JohnGalt23 on November 27, 2010 at 11:15 AM

That’s always bothered me. I have trouble understanding it. Yet, I do like the occasional drink and I suppose there’s not a lot of difference in theory. …

jeanie on November 27, 2010 at 10:05 AM

So, when you have that occasional drink are you doing so to get drunk? If so, then there is not much difference. If it is really just an occasional drink without the intent to become intoxicated, then there is a huge difference. One does not partake in narcotics for any purpose other than becoming intoxicated.

That said, I don’t know what the right answer is. The harm of narcotics, particularly the addictive ones is evident. The harm to our civil liberties due to the drug wars is equally disturbing.

AZfederalist on November 27, 2010 at 11:54 AM

Not sure, though, that the answer is to double-down on the drug war. We tried prohibition of alcohol in the 1920s and early 1930s. While it did reduce alcohol production and consumption, it also led to a whole series of unpleasant side effects like the rise of organized crime syndicates — much like modern cartels. We undid prohibition and the crime syndicates have shrunk ever since until now they are jokes on TV.

Is the answer legalization? I don’t know. But I have the feeling that whichever is the right path is going to be the “lesser of two evils” choice rather than some type of clear victory.

AngusMc on November 27, 2010 at 12:15 PM

So, when you have that occasional drink are you doing so to get drunk? If so, then there is not much difference. If it is really just an occasional drink without the intent to become intoxicated, then there is a huge difference. One does not partake in narcotics for any purpose other than becoming intoxicated.

In my experience, there may be more grey shades here. I have friends who live to get smashed on alcohol on weekends. I also have had friends who have done pot and cocaine as part of socializing — they did the drugs only when at parties, not alone.

To me, I think the general rule of thumb for both alcohol and drugs is: if you do it only occasionally and in a social setting it might not necessarily be healthy for you, but you really don’t have a serious problem. If you do it constantly and by yourself, you have a big problem.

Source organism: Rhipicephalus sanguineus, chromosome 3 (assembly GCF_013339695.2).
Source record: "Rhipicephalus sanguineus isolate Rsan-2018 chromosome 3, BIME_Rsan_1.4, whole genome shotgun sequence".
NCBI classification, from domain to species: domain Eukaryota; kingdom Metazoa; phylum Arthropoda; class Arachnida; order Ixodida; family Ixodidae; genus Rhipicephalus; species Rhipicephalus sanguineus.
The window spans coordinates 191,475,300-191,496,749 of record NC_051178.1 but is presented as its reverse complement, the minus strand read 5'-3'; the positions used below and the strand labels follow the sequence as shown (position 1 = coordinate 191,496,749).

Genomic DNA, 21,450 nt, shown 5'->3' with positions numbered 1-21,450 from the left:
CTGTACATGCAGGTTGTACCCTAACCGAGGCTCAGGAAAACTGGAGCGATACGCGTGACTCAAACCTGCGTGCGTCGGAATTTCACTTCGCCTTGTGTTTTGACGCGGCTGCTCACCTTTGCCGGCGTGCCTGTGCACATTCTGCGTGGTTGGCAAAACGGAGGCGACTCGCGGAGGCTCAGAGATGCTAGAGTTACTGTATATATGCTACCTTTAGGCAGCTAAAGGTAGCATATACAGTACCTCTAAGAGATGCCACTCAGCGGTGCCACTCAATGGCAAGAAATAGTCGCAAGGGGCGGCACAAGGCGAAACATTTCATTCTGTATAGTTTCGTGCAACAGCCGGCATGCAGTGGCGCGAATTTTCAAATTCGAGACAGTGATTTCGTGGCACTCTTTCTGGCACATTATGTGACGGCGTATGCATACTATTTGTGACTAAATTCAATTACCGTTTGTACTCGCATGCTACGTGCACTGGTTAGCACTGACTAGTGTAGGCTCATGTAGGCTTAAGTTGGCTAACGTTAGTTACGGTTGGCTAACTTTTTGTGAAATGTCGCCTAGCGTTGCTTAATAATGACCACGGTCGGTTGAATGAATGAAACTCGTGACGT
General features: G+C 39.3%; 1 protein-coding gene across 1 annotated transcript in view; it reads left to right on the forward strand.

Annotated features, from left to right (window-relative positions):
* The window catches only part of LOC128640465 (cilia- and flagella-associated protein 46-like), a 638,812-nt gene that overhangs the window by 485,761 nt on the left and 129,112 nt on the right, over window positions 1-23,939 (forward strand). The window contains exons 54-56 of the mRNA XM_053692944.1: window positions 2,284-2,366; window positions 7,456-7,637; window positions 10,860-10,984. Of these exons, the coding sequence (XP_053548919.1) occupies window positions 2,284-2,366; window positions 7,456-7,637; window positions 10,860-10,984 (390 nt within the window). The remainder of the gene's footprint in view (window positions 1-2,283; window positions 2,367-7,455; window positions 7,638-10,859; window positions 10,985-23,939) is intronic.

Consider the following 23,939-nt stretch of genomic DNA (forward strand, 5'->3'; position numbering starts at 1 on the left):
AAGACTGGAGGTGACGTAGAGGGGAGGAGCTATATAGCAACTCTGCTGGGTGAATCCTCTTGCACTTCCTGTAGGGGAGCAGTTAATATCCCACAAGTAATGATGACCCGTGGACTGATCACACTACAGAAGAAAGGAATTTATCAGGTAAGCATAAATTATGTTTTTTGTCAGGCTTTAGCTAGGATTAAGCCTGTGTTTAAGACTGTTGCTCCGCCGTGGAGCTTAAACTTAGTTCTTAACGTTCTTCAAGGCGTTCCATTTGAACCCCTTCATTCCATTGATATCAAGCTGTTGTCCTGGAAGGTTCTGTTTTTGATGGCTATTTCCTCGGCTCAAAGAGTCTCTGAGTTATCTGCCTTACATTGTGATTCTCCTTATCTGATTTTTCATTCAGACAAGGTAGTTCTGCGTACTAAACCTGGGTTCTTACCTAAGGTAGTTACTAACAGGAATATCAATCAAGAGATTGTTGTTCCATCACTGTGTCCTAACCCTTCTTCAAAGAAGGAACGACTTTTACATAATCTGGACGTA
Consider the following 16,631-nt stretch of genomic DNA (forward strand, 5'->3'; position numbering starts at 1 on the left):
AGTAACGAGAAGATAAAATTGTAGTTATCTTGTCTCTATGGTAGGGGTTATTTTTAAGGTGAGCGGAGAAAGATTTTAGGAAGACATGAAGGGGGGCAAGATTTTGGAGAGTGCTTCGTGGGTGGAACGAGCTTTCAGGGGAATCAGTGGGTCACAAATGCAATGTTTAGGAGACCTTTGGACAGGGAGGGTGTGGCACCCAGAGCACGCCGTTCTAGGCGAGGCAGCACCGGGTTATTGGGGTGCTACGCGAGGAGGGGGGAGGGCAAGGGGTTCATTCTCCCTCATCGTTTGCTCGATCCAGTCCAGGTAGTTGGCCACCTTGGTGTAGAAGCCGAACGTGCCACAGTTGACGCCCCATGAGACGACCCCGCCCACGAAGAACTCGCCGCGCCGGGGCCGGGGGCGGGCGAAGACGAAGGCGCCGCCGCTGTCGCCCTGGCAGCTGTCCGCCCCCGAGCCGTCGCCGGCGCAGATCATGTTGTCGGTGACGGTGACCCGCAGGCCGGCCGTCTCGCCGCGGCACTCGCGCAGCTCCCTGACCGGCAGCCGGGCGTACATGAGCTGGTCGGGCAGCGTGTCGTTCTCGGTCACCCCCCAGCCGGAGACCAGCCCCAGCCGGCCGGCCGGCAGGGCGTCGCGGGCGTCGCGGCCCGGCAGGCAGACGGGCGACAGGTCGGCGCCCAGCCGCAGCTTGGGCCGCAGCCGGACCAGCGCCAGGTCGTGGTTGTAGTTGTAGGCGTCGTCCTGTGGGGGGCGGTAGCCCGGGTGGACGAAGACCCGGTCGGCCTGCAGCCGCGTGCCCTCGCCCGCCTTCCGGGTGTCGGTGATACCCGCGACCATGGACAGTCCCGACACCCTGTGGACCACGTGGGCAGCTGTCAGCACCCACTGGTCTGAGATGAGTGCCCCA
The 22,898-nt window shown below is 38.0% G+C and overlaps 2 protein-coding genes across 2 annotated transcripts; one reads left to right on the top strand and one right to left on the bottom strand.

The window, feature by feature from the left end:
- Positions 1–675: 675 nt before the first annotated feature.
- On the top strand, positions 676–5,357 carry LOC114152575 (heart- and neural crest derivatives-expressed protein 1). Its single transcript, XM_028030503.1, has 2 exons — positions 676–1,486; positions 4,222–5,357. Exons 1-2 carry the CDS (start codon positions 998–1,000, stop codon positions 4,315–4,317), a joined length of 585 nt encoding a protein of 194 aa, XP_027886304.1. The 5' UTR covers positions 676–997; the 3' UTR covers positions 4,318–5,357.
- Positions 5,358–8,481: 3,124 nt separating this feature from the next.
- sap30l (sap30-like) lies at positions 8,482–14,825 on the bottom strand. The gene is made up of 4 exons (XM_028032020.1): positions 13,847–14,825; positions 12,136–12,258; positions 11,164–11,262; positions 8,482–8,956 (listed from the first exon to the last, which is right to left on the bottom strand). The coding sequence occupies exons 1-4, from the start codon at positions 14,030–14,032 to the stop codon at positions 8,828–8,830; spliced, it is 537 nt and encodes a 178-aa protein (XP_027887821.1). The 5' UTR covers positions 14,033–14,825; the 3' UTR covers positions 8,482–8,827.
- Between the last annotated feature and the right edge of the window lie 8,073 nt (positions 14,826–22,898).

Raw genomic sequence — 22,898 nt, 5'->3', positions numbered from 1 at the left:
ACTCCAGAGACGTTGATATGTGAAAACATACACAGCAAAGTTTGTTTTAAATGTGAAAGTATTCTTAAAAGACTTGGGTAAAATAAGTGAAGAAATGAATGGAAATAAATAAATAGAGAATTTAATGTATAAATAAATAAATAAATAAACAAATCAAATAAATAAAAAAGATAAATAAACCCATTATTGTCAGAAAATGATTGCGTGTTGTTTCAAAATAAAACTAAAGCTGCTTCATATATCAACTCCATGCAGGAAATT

AngusMc on November 27, 2010 at 12:21 PM

Point of order; that’s an armored personnel carrier. Judging by the boat-shaped bow, that looks like the AAV-7 that the Brazilian Marines use rather than the M-113 the Brazilian Army uses.

Still, when you have to call in the armored vehicles and heavily-armed military, it’s a war.

steveegg on November 27, 2010 at 10:37 AM

The vids I saw showed M113s involved in the operations too.

*****

Drugs are bad, m’kay

/Mr. Mackey

pseudonominus on November 27, 2010 at 12:42 PM

I guess it’s not politically correct to say that illegal aliens will soon turn all American cities into Rio. But it is the truth.

MaiDee on November 27, 2010 at 1:10 PM

To me, I think the general rule of thumb for both alcohol and drugs is: if you do it only occasionally and in a social setting it might not necessarily be healthy for you, but you really don’t have a serious problem. If you do it constantly and by yourself, you have a big problem.

AngusMc on November 27, 2010 at 12:21 PM

People are dying because of your recreational drug use.

unclesmrgol on November 27, 2010 at 1:39 PM

Not a fan of drugs, but I’m starting to wonder if it’d be better to let companies deal in a controlled environment than these massive gang wars.